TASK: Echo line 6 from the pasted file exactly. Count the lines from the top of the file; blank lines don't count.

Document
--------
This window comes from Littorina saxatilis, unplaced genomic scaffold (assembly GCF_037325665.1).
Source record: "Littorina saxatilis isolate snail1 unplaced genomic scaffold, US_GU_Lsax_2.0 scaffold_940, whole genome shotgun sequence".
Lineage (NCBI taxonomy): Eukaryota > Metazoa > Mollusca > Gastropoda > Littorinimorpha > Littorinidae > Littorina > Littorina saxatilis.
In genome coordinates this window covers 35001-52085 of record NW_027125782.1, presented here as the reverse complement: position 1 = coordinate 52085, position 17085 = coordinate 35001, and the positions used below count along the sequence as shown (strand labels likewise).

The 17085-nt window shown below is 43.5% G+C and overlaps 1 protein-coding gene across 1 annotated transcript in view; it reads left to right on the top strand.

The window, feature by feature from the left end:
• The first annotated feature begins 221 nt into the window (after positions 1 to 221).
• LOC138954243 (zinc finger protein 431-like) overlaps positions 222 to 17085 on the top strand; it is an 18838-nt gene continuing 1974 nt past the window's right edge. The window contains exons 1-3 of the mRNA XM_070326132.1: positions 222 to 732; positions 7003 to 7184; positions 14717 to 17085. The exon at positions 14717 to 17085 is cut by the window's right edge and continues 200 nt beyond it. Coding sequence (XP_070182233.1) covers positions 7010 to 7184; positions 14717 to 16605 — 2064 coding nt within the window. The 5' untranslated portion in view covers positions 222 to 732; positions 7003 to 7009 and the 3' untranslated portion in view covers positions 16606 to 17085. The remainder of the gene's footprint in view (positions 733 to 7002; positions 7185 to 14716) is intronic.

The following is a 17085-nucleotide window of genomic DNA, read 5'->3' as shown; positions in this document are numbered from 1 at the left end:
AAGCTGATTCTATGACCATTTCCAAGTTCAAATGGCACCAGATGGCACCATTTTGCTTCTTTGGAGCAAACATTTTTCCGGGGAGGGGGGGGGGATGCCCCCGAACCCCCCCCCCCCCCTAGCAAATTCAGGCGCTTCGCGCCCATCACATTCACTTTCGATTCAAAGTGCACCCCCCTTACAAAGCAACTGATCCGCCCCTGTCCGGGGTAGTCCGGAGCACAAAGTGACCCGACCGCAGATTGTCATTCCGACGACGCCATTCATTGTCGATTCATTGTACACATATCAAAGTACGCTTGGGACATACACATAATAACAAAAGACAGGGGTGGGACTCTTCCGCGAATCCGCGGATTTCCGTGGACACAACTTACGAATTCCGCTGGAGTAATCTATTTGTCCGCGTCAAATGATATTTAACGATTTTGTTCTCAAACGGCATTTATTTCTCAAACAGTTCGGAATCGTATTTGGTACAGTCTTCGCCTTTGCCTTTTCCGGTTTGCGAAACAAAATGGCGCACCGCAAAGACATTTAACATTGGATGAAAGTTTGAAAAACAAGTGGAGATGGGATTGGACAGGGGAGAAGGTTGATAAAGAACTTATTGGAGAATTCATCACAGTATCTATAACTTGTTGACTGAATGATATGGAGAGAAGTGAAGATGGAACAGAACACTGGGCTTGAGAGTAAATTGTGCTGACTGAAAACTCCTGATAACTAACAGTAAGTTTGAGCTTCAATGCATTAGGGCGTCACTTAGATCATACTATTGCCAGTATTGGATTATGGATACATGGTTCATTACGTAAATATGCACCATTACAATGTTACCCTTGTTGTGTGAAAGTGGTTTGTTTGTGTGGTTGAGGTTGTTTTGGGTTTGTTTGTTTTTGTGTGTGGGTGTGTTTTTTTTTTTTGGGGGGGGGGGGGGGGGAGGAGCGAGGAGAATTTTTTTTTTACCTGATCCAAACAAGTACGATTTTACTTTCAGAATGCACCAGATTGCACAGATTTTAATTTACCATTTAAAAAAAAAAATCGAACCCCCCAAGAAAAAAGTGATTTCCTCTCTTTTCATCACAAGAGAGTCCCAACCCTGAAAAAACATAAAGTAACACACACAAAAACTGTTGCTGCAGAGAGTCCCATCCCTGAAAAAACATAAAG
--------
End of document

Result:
The window, feature by feature from the left end: